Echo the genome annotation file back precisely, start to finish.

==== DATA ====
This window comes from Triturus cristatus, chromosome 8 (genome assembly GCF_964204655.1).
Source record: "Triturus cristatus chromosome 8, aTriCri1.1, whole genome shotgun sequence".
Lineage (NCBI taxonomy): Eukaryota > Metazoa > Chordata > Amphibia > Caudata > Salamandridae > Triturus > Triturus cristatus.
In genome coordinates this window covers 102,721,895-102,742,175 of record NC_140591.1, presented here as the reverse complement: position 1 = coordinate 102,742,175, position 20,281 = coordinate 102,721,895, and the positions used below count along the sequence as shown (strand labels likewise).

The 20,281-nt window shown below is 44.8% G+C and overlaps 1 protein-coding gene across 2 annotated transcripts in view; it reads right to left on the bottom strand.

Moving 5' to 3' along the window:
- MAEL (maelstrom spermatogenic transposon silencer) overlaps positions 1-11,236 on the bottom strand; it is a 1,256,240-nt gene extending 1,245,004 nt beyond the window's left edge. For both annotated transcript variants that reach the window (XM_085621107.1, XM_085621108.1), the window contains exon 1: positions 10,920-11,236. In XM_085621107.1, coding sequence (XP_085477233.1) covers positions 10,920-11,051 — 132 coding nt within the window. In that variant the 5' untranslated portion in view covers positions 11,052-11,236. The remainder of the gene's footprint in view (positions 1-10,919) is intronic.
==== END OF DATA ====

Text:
This window comes from Triturus cristatus, chromosome 8 (genome assembly GCF_964204655.1).
Source record: "Triturus cristatus chromosome 8, aTriCri1.1, whole genome shotgun sequence".
Lineage (NCBI taxonomy): Eukaryota > Metazoa > Chordata > Amphibia > Caudata > Salamandridae > Triturus > Triturus cristatus.
In genome coordinates this window covers 102,721,895-102,742,175 of record NC_140591.1, presented here as the reverse complement: position 1 = coordinate 102,742,175, position 20,281 = coordinate 102,721,895, and the positions used below count along the sequence as shown (strand labels likewise).

The 20,281-nt window shown below is 44.8% G+C and overlaps 1 protein-coding gene across 2 annotated transcripts in view; it reads right to left on the bottom strand.

Moving 5' to 3' along the window:
- MAEL (maelstrom spermatogenic transposon silencer) overlaps positions 1-11,236 on the bottom strand; it is a 1,256,240-nt gene extending 1,245,004 nt beyond the window's left edge. For both annotated transcript variants that reach the window (XM_085621107.1, XM_085621108.1), the window contains exon 1: positions 10,920-11,236. In XM_085621107.1, coding sequence (XP_085477233.1) covers positions 10,920-11,051 — 132 coding nt within the window. In that variant the 5' untranslated portion in view covers positions 11,052-11,236. The remainder of the gene's footprint in view (positions 1-10,919) is intronic.